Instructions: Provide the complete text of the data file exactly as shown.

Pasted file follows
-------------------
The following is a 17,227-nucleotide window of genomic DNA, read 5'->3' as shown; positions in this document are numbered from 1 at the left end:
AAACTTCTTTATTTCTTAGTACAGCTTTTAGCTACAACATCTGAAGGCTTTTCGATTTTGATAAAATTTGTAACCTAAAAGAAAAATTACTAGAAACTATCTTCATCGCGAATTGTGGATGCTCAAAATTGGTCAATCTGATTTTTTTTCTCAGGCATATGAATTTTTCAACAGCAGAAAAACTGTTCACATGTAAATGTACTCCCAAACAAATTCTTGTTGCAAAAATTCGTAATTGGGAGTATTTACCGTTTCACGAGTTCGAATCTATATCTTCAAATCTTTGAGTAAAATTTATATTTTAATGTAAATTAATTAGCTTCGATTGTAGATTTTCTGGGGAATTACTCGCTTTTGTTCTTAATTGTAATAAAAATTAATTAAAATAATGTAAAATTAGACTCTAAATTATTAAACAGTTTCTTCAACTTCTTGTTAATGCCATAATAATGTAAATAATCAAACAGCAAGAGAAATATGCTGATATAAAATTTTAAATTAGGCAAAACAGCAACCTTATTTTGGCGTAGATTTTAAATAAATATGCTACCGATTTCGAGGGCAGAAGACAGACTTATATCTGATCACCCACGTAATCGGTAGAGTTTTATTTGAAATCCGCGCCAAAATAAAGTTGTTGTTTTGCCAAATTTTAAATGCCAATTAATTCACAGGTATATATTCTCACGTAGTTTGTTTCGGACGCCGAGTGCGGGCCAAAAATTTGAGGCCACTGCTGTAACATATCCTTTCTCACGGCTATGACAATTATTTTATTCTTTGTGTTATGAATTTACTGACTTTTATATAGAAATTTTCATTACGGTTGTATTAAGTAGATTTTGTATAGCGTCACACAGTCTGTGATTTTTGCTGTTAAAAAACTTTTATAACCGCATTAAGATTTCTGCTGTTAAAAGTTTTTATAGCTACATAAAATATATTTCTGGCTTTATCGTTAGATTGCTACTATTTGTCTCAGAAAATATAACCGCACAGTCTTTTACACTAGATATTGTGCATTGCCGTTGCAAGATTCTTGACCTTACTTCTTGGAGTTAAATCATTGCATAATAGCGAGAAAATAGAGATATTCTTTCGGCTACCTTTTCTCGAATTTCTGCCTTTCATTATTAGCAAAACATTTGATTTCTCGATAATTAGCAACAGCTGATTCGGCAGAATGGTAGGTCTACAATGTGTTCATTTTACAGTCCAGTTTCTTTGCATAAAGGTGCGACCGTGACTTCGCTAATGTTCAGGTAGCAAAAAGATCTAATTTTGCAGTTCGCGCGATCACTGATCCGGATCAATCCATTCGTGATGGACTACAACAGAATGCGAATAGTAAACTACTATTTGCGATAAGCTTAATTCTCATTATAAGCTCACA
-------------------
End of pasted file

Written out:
The following is a 17,227-nucleotide window of genomic DNA, read 5'->3' as shown; positions in this document are numbered from 1 at the left end:
AAACTTCTTTATTTCTTAGTACAGCTTTTAGCTACAACATCTGAAGGCTTTTCGATTTTGATAAAATTTGTAACCTAAAAGAAAAATTACTAGAAACTATCTTCATCGCGAATTGTGGATGCTCAAAATTGGTCAATCTGATTTTTTTTCTCAGGCATATGAATTTTTCAACAGCAGAAAAACTGTTCACATGTAAATGTACTCCCAAACAAATTCTTGTTGCAAAAATTCGTAATTGGGAGTATTTACCGTTTCACGAGTTCGAATCTATATCTTCAAATCTTTGAGTAAAATTTATATTTTAATGTAAATTAATTAGCTTCGATTGTAGATTTTCTGGGGAATTACTCGCTTTTGTTCTTAATTGTAATAAAAATTAATTAAAATAATGTAAAATTAGACTCTAAATTATTAAACAGTTTCTTCAACTTCTTGTTAATGCCATAATAATGTAAATAATCAAACAGCAAGAGAAATATGCTGATATAAAATTTTAAATTAGGCAAAACAGCAACCTTATTTTGGCGTAGATTTTAAATAAATATGCTACCGATTTCGAGGGCAGAAGACAGACTTATATCTGATCACCCACGTAATCGGTAGAGTTTTATTTGAAATCCGCGCCAAAATAAAGTTGTTGTTTTGCCAAATTTTAAATGCCAATTAATTCACAGGTATATATTCTCACGTAGTTTGTTTCGGACGCCGAGTGCGGGCCAAAAATTTGAGGCCACTGCTGTAACATATCCTTTCTCACGGCTATGACAATTATTTTATTCTTTGTGTTATGAATTTACTGACTTTTATATAGAAATTTTCATTACGGTTGTATTAAGTAGATTTTGTATAGCGTCACACAGTCTGTGATTTTTGCTGTTAAAAAACTTTTATAACCGCATTAAGATTTCTGCTGTTAAAAGTTTTTATAGCTACATAAAATATATTTCTGGCTTTATCGTTAGATTGCTACTATTTGTCTCAGAAAATATAACCGCACAGTCTTTTACACTAGATATTGTGCATTGCCGTTGCAAGATTCTTGACCTTACTTCTTGGAGTTAAATCATTGCATAATAGCGAGAAAATAGAGATATTCTTTCGGCTACCTTTTCTCGAATTTCTGCCTTTCATTATTAGCAAAACATTTGATTTCTCGATAATTAGCAACAGCTGATTCGGCAGAATGGTAGGTCTACAATGTGTTCATTTTACAGTCCAGTTTCTTTGCATAAAGGTGCGACCGTGACTTCGCTAATGTTCAGGTAGCAAAAAGATCTAATTTTGCAGTTCGCGCGATCACTGATCCGGATCAATCCATTCGTGATGGACTACAACAGAATGCGAATAGTAAACTACTATTTGCGATAAGCTTAATTCTCATTATAAGCTCACA